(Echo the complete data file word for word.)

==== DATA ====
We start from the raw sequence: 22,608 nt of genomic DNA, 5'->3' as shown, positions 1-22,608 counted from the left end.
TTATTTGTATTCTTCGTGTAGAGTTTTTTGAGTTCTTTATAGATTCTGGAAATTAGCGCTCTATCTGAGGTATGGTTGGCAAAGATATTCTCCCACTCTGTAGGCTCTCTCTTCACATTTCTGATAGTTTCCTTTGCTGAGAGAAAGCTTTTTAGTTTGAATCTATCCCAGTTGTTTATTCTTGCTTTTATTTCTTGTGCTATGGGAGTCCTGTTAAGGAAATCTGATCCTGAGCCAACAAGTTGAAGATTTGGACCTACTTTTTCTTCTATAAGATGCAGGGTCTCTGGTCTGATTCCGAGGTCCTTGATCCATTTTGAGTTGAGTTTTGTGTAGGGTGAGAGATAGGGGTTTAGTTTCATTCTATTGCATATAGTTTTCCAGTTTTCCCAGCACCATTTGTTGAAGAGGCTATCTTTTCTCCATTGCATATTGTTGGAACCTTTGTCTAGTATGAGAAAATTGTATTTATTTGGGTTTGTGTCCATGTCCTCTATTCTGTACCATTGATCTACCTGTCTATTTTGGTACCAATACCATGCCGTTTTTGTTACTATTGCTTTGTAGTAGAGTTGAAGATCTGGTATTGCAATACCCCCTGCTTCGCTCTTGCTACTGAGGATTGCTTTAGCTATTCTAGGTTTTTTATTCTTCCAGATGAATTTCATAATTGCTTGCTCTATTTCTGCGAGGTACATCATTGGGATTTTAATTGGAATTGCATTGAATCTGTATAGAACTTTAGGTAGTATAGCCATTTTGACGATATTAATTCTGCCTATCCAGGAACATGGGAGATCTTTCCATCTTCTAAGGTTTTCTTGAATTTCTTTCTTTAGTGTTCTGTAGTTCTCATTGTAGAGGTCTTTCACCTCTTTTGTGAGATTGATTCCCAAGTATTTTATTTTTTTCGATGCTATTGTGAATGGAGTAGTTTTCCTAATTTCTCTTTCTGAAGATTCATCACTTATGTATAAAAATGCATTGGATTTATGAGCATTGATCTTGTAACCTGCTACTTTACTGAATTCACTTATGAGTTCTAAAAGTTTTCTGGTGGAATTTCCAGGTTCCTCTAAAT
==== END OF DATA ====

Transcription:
We start from the raw sequence: 22,608 nt of genomic DNA, 5'->3' as shown, positions 1-22,608 counted from the left end.
TTATTTGTATTCTTCGTGTAGAGTTTTTTGAGTTCTTTATAGATTCTGGAAATTAGCGCTCTATCTGAGGTATGGTTGGCAAAGATATTCTCCCACTCTGTAGGCTCTCTCTTCACATTTCTGATAGTTTCCTTTGCTGAGAGAAAGCTTTTTAGTTTGAATCTATCCCAGTTGTTTATTCTTGCTTTTATTTCTTGTGCTATGGGAGTCCTGTTAAGGAAATCTGATCCTGAGCCAACAAGTTGAAGATTTGGACCTACTTTTTCTTCTATAAGATGCAGGGTCTCTGGTCTGATTCCGAGGTCCTTGATCCATTTTGAGTTGAGTTTTGTGTAGGGTGAGAGATAGGGGTTTAGTTTCATTCTATTGCATATAGTTTTCCAGTTTTCCCAGCACCATTTGTTGAAGAGGCTATCTTTTCTCCATTGCATATTGTTGGAACCTTTGTCTAGTATGAGAAAATTGTATTTATTTGGGTTTGTGTCCATGTCCTCTATTCTGTACCATTGATCTACCTGTCTATTTTGGTACCAATACCATGCCGTTTTTGTTACTATTGCTTTGTAGTAGAGTTGAAGATCTGGTATTGCAATACCCCCTGCTTCGCTCTTGCTACTGAGGATTGCTTTAGCTATTCTAGGTTTTTTATTCTTCCAGATGAATTTCATAATTGCTTGCTCTATTTCTGCGAGGTACATCATTGGGATTTTAATTGGAATTGCATTGAATCTGTATAGAACTTTAGGTAGTATAGCCATTTTGACGATATTAATTCTGCCTATCCAGGAACATGGGAGATCTTTCCATCTTCTAAGGTTTTCTTGAATTTCTTTCTTTAGTGTTCTGTAGTTCTCATTGTAGAGGTCTTTCACCTCTTTTGTGAGATTGATTCCCAAGTATTTTATTTTTTTCGATGCTATTGTGAATGGAGTAGTTTTCCTAATTTCTCTTTCTGAAGATTCATCACTTATGTATAAAAATGCATTGGATTTATGAGCATTGATCTTGTAACCTGCTACTTTACTGAATTCACTTATGAGTTCTAAAAGTTTTCTGGTGGAATTTCCAGGTTCCTCTAAAT